Rishi Sunak’s olive branch to Tory MPs to stave off rebellion over Rwanda

Ahead of a vote on the bill on Tuesday government sources say they are ‘happy to have conversations’ with rebel MPs

Archie Mitchell
Political correspondent
Friday 08 December 2023 19:04 GMT
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Rishi Sunak announces Rwanda bill that ‘ends merry-go-round’ of immigration legal challenges

Rishi Sunak is extending an olive branch to disgruntled Tory MPs to stave off a rebellion over his Rwanda plan after the cost of the deportation scheme hit £290m.

Ahead of a vote on the policy on Tuesday government sources said they are “happy to have conversations” with rebel MPs about its future, providing the bill passes.

The PM is bracing for a backlash from the left and right of the Tory party over an emergency bill deeming the east African nation a safe place to deport asylum seekers.

It is a last-ditch bid to get planes in the air after the Supreme Court ruled the government’s previous plans illegal.

The legislation gives ministers the powers to disregard sections of the Human Rights Act, but does not go as far as allowing them to dismiss the European Convention on Human Rights.

As a result, MPs on the left of Mr Sunak’s party view it as too extreme, while right-wingers say the bill is not tough enough to ensure flights take off.

Sunak called an emergency press conference on Thursday regarding the bill

Tensions over the bill flared further on Friday as it emerged the cost of the Rwanda plan has more than doubled to hit £290m.

Despite not a single asylum seeker being sent to the east African nation, the government has handed Kigali an additional £100m. That came on top of an initial £140m payment, with the government to send an additional £50m next year.

In Tuesday’s vote it would take just 29 rebel Tories to defeat the government. Veteran Tory MP Henry Smith told The Independent if the government fails to pass the bill it is the “end of the line” for the Conservatives.

And despite the PM insisting Tuesday’s vote is not a vote of confidence in his leadership, Mr Smith said “it’s a vote of sufficient importance” so as to be.

Tory deputy chairman Rachel Maclean has also said the Rwanda vote will amount to a vote of confidence in the government. Tory MPs who were due to be away from parliament on Tuesday have been ordered to change their plans for the vote.

Senior Tory David Davis dismissed criticism of the scheme’s cost, saying it would be “cheap if it works”.

The former Brexit secretary told The Independent he will vote for the Rwanda bill and expects it to get through the Commons on Tuesday. “Anything else would be madness,” he said.

The PM’s control over his party has already been stretched by the resignation of former immigration minister Robert Jenrick and his decision to sack ex-home secretary Suella Braverman.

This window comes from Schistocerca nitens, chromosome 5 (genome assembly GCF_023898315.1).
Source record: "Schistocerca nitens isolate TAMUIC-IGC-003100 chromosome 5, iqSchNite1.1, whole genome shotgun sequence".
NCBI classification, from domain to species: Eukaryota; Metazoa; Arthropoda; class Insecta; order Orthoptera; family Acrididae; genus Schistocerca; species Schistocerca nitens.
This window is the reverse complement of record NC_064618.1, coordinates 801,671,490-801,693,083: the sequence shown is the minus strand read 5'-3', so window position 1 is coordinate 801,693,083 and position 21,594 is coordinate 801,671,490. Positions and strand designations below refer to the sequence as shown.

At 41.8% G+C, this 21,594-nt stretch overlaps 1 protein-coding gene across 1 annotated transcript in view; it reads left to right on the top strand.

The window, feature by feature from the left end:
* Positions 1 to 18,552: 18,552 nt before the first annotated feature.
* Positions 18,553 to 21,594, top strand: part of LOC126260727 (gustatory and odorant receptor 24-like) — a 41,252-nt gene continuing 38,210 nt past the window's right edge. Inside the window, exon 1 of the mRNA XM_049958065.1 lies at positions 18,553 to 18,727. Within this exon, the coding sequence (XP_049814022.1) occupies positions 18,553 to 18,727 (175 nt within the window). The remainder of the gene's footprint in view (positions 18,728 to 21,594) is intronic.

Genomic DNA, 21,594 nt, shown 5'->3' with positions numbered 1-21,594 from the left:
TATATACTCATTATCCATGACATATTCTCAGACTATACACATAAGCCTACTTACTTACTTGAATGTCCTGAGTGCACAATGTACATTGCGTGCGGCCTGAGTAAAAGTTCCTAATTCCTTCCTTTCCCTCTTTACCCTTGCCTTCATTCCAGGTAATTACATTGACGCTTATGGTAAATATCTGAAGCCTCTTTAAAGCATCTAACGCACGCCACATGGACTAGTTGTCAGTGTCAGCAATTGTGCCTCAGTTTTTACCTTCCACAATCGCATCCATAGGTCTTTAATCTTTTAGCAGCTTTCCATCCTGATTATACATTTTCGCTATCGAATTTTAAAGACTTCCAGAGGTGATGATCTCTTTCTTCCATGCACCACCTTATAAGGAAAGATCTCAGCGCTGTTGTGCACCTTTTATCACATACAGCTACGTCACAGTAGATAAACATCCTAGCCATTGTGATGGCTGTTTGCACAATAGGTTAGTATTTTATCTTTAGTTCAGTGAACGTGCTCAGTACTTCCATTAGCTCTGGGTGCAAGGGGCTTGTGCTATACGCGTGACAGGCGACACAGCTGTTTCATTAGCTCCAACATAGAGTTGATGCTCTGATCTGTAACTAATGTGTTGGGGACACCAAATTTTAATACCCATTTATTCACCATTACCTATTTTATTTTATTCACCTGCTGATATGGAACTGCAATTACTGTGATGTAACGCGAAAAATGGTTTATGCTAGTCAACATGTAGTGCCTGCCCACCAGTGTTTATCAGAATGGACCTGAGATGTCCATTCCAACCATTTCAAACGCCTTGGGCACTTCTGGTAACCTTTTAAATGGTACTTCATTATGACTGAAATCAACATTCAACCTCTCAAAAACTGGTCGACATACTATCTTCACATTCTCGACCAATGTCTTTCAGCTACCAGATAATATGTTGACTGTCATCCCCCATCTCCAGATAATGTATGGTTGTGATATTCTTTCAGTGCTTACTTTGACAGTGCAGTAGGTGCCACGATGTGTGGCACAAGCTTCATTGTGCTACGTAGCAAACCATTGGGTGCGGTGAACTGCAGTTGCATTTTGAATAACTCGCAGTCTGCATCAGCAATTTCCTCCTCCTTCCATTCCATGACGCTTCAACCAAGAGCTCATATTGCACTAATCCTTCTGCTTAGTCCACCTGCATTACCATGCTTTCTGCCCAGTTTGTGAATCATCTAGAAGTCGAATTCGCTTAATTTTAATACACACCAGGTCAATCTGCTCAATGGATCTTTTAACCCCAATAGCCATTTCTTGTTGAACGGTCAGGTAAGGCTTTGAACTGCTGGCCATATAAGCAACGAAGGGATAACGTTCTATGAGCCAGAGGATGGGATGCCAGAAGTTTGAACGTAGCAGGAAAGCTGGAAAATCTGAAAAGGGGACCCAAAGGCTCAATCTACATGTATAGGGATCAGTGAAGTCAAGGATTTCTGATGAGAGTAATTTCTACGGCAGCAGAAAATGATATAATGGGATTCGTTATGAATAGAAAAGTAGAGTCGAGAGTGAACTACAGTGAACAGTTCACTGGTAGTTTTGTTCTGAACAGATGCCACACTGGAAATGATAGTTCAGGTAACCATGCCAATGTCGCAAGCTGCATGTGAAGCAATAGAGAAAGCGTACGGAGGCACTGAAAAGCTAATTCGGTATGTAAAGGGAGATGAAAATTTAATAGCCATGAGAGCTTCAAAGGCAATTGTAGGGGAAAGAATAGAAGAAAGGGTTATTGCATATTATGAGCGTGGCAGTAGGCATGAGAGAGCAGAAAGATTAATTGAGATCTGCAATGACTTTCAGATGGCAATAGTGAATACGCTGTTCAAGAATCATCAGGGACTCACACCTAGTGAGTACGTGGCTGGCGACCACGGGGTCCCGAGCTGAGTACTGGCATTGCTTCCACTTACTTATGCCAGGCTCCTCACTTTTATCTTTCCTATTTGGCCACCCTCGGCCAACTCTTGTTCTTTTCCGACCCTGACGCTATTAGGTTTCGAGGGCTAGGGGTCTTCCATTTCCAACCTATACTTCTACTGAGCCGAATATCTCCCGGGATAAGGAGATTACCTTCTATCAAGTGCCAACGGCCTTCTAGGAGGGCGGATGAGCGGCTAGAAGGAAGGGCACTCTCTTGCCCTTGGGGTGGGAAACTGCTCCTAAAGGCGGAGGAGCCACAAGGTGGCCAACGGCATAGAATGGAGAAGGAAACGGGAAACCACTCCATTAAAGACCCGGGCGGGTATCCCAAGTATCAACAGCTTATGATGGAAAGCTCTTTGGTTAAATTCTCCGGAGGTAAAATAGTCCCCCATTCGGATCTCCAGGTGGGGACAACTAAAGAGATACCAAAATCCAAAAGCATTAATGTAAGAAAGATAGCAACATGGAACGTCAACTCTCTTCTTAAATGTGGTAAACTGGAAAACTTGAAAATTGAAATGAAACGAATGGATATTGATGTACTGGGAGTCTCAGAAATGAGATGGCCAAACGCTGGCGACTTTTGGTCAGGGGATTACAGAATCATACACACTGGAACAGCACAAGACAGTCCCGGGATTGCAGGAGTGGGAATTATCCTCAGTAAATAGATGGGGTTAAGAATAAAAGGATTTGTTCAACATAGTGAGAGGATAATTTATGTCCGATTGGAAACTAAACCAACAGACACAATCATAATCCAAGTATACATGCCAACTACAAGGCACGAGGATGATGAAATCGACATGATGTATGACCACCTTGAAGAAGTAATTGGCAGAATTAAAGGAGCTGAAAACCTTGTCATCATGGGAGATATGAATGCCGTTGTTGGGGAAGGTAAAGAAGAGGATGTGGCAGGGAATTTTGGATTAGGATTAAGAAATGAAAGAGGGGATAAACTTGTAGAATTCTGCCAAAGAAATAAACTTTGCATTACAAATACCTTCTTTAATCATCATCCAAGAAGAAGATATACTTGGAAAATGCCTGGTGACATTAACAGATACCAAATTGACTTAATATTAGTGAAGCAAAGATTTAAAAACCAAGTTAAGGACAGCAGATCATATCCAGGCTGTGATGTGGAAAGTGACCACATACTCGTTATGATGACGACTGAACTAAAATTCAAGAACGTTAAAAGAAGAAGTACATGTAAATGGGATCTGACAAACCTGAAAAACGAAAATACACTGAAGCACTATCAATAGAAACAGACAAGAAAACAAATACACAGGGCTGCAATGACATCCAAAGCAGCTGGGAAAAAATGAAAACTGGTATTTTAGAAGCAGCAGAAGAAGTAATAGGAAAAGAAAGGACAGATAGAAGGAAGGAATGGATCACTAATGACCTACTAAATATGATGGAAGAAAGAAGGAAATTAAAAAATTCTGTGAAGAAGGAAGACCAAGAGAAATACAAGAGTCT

Ahead of the vote, new immigration minister Tom Pursglove said the government could be open to compromises with rebel Tory MPs unhappy about the bill. He said ministers “will engage constructively with parliamentarians around any concerns that they have”.

The olive branch could stave off a rebellion on Tuesday, with disgruntled MPs voicing their objections and seeking amendments at a later stage of the legislative process.

But government sources stressed there is “not a lot of room for manoeuvre” for toughening up the bill, while the PM will not water it down and risk it not working.

Mr Smith is backing the Rwanda bill, but said the government “can’t be sure of its majority” and its passage looks tricky.

And he said the government has chosen a “risky strategy” by putting so much weight behind the Rwanda scheme.

Jonathan Gullis, the right-wing Tory MP for Stoke-on-Trent North, said he is “sceptical” the bill goes far enough to ensure future deportation flights are not thwarted by the courts.

He said the bill risks leaving the government “stuck in the courts” facing appeals from every individual asylum seeker it tries to deport. But Mr Gullis said the PM will retain his confidence whatever the outcome of the vote, telling Sky News Mr Sunak “should lead us into the next general election”.

It came after the revelation about the spiralling cost of the scheme sparked fury, with Yvette Cooper describing it as “incredible”.

The shadow home secretary said: “The Tories’ have wasted an astronomical £290m of taxpayers’ money on a failing scheme which hasn’t sent a single asylum seeker to Rwanda.

“How many more blank cheques will Rishi Sunak write before the Tories come clean about this scheme being a total farce?”

Home Office permanent secretary Matthew Rycroft set the new figures out in a late night letter to Dame Diana Johnson, chair of the home affairs committee, and Dame Meg Hillier, chair of the public accounts committee.

It came just days after he said he had been blocked by ministers from doing so. But Dame Diana and Dame Meg criticised Mr Rycroft, saying they were “disappointed” he had written to them at 9.16pm on Thursday night, showing “an extreme lack of respect”.

The pair have summoned him to face a grilling on Monday about whether the Rwanda plan represents good value for taxpayers’ money, ahead of the bill being voted on.

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